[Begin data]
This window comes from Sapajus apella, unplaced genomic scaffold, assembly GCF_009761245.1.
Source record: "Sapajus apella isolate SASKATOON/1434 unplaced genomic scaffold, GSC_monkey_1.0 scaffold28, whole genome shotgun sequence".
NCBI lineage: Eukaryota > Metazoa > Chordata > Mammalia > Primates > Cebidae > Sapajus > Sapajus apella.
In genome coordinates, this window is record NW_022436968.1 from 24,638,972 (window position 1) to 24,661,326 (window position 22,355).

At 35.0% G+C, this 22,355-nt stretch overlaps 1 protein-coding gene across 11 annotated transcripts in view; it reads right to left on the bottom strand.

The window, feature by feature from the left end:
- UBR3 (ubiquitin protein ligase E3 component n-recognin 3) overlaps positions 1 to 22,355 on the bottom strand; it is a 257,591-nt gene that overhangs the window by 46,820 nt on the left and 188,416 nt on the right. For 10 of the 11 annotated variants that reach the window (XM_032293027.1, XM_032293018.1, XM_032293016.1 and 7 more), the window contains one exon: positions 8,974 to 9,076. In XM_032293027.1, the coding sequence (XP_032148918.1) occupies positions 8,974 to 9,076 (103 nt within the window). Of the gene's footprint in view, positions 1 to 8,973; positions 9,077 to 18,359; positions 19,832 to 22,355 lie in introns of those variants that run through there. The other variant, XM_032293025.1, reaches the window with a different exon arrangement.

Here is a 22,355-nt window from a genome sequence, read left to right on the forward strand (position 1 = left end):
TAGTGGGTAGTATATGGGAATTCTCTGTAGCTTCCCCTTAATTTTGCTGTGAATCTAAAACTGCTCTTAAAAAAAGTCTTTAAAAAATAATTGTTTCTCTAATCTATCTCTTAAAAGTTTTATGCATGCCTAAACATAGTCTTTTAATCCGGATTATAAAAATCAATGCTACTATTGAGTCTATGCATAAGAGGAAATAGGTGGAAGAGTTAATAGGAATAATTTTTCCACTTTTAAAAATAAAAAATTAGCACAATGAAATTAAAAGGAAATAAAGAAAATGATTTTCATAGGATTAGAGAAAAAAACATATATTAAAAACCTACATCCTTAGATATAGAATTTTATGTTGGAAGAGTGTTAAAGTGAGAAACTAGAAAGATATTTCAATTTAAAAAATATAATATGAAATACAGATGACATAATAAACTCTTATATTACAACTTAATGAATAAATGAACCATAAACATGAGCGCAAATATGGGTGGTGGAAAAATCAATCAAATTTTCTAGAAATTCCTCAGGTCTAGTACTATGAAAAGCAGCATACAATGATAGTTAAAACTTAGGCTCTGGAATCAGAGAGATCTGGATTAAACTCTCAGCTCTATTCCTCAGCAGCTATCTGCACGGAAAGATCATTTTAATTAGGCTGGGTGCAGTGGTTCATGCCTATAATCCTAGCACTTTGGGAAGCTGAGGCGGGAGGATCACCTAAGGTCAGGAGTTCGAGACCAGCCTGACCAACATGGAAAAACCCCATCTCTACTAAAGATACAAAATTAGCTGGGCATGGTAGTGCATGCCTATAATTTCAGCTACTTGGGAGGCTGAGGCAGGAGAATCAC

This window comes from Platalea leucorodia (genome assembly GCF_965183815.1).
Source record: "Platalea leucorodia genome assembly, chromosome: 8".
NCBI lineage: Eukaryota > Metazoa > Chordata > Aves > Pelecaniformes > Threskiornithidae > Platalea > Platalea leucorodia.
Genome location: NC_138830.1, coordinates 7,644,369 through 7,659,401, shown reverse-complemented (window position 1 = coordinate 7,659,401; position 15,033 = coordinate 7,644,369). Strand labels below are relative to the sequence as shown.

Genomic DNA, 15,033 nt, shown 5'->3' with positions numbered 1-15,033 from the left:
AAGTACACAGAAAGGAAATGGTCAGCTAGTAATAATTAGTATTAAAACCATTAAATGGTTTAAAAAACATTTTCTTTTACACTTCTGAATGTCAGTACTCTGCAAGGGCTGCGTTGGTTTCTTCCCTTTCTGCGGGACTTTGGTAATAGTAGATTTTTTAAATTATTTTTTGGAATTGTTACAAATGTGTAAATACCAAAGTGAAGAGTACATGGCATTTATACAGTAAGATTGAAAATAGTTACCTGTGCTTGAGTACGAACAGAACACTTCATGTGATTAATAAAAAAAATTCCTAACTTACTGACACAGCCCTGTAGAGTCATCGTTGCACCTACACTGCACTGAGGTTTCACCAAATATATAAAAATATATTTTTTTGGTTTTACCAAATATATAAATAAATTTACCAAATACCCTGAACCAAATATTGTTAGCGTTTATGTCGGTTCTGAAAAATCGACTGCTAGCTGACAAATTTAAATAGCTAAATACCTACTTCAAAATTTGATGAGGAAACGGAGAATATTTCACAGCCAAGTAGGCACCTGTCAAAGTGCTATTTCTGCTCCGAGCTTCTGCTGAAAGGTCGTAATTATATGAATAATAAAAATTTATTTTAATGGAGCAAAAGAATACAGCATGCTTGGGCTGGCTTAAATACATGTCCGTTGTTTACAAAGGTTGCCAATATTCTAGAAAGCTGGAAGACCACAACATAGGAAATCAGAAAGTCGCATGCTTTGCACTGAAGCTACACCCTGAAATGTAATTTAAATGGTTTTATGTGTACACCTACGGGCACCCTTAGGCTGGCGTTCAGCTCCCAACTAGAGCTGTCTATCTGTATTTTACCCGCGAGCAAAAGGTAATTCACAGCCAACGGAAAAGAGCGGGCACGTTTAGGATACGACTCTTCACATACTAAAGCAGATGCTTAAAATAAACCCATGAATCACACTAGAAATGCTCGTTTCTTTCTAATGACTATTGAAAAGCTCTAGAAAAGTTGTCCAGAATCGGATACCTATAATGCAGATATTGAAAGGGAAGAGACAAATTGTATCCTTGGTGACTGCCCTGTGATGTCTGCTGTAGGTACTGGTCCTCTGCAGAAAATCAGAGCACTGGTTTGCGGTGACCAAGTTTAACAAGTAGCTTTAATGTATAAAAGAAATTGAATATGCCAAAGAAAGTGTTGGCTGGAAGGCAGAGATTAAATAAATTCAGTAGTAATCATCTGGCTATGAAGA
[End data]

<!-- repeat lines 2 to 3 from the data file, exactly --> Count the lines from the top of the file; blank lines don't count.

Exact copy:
Source record: "Sapajus apella isolate SASKATOON/1434 unplaced genomic scaffold, GSC_monkey_1.0 scaffold28, whole genome shotgun sequence".
NCBI lineage: Eukaryota > Metazoa > Chordata > Mammalia > Primates > Cebidae > Sapajus > Sapajus apella.